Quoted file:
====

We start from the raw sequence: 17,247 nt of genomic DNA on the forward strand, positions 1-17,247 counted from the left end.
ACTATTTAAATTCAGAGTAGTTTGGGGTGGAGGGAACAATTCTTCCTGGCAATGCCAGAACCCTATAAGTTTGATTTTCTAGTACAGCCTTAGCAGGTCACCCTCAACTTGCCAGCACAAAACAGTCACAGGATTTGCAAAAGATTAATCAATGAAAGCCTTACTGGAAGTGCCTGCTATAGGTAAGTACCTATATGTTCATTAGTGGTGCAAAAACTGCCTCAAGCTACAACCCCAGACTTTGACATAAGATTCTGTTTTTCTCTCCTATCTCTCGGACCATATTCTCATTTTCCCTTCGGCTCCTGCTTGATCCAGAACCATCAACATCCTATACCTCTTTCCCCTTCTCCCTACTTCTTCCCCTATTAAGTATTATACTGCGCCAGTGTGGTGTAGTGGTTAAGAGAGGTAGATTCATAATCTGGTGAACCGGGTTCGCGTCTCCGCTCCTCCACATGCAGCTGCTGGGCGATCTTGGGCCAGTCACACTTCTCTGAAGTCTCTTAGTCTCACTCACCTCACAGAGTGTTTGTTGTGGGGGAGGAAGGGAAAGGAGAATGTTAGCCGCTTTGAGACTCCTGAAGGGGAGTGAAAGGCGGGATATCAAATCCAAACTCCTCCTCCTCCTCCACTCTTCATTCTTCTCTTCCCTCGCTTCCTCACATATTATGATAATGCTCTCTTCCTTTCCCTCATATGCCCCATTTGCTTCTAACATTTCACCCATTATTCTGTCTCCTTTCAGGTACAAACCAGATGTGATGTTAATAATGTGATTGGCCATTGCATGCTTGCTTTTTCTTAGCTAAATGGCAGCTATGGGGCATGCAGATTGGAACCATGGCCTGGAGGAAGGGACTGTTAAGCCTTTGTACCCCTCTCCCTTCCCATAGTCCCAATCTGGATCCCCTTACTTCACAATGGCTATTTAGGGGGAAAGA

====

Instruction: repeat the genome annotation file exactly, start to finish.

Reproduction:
We start from the raw sequence: 17,247 nt of genomic DNA on the forward strand, positions 1-17,247 counted from the left end.
ACTATTTAAATTCAGAGTAGTTTGGGGTGGAGGGAACAATTCTTCCTGGCAATGCCAGAACCCTATAAGTTTGATTTTCTAGTACAGCCTTAGCAGGTCACCCTCAACTTGCCAGCACAAAACAGTCACAGGATTTGCAAAAGATTAATCAATGAAAGCCTTACTGGAAGTGCCTGCTATAGGTAAGTACCTATATGTTCATTAGTGGTGCAAAAACTGCCTCAAGCTACAACCCCAGACTTTGACATAAGATTCTGTTTTTCTCTCCTATCTCTCGGACCATATTCTCATTTTCCCTTCGGCTCCTGCTTGATCCAGAACCATCAACATCCTATACCTCTTTCCCCTTCTCCCTACTTCTTCCCCTATTAAGTATTATACTGCGCCAGTGTGGTGTAGTGGTTAAGAGAGGTAGATTCATAATCTGGTGAACCGGGTTCGCGTCTCCGCTCCTCCACATGCAGCTGCTGGGCGATCTTGGGCCAGTCACACTTCTCTGAAGTCTCTTAGTCTCACTCACCTCACAGAGTGTTTGTTGTGGGGGAGGAAGGGAAAGGAGAATGTTAGCCGCTTTGAGACTCCTGAAGGGGAGTGAAAGGCGGGATATCAAATCCAAACTCCTCCTCCTCCTCCACTCTTCATTCTTCTCTTCCCTCGCTTCCTCACATATTATGATAATGCTCTCTTCCTTTCCCTCATATGCCCCATTTGCTTCTAACATTTCACCCATTATTCTGTCTCCTTTCAGGTACAAACCAGATGTGATGTTAATAATGTGATTGGCCATTGCATGCTTGCTTTTTCTTAGCTAAATGGCAGCTATGGGGCATGCAGATTGGAACCATGGCCTGGAGGAAGGGACTGTTAAGCCTTTGTACCCCTCTCCCTTCCCATAGTCCCAATCTGGATCCCCTTACTTCACAATGGCTATTTAGGGGGAAAGA